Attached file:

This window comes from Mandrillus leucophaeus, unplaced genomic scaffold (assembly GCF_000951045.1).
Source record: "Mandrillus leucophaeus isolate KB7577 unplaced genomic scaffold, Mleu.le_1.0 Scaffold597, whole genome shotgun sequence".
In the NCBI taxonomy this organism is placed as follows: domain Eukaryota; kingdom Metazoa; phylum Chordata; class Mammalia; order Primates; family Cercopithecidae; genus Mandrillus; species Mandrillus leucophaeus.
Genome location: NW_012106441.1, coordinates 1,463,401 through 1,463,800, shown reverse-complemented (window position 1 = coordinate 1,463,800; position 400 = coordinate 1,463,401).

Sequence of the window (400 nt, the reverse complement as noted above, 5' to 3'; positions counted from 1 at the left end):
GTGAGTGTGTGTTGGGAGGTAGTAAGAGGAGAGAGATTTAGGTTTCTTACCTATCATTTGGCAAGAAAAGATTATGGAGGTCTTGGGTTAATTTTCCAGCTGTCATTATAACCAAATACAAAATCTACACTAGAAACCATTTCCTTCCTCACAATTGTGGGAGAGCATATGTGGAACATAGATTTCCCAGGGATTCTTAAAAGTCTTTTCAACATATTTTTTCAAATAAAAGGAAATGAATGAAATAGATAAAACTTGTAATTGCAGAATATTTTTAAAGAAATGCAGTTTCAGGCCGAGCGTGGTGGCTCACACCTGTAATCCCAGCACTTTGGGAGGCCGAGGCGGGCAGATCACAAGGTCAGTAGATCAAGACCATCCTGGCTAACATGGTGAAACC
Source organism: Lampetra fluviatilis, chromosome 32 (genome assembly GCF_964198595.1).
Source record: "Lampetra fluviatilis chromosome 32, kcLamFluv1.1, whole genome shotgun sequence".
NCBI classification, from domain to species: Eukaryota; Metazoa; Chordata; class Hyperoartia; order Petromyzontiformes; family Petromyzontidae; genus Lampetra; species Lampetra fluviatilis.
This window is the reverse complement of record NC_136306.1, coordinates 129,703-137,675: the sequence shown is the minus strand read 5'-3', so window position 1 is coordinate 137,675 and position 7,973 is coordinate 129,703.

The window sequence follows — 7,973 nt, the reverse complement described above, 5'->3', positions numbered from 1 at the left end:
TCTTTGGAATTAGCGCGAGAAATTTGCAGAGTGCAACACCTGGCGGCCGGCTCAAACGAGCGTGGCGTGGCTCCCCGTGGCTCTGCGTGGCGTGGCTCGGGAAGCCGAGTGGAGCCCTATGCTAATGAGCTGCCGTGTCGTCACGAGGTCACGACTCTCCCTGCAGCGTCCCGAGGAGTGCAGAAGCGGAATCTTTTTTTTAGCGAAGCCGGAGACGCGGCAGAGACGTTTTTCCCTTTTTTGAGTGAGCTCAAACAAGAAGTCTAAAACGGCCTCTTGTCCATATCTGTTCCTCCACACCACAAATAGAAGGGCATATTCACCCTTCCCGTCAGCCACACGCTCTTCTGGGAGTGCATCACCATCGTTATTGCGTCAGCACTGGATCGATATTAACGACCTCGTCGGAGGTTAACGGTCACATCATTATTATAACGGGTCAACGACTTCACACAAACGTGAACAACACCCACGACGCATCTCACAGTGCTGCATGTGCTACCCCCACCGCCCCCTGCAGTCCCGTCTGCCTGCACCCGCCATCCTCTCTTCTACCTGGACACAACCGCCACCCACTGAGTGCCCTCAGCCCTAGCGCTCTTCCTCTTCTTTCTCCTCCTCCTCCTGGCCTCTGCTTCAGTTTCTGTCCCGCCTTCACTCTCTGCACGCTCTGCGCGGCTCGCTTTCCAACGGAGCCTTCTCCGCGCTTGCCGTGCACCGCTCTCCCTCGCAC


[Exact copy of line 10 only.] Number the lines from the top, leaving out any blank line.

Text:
This window is the reverse complement of record NC_136306.1, coordinates 129,703-137,675: the sequence shown is the minus strand read 5'-3', so window position 1 is coordinate 137,675 and position 7,973 is coordinate 129,703.